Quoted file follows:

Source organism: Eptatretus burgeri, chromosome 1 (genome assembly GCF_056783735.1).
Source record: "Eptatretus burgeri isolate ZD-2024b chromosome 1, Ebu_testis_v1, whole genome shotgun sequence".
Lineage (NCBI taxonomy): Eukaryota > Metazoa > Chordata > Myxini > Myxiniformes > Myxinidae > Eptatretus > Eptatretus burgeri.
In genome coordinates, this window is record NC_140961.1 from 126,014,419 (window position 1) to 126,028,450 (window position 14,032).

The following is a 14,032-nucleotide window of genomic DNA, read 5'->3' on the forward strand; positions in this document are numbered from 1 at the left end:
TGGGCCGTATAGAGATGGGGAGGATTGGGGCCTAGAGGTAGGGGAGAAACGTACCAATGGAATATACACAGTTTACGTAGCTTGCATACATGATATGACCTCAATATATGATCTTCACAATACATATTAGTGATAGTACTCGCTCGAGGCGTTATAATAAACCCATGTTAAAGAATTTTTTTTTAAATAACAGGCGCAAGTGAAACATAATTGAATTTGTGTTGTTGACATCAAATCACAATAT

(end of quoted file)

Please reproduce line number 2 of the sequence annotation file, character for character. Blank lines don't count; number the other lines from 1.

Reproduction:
Source record: "Eptatretus burgeri isolate ZD-2024b chromosome 1, Ebu_testis_v1, whole genome shotgun sequence".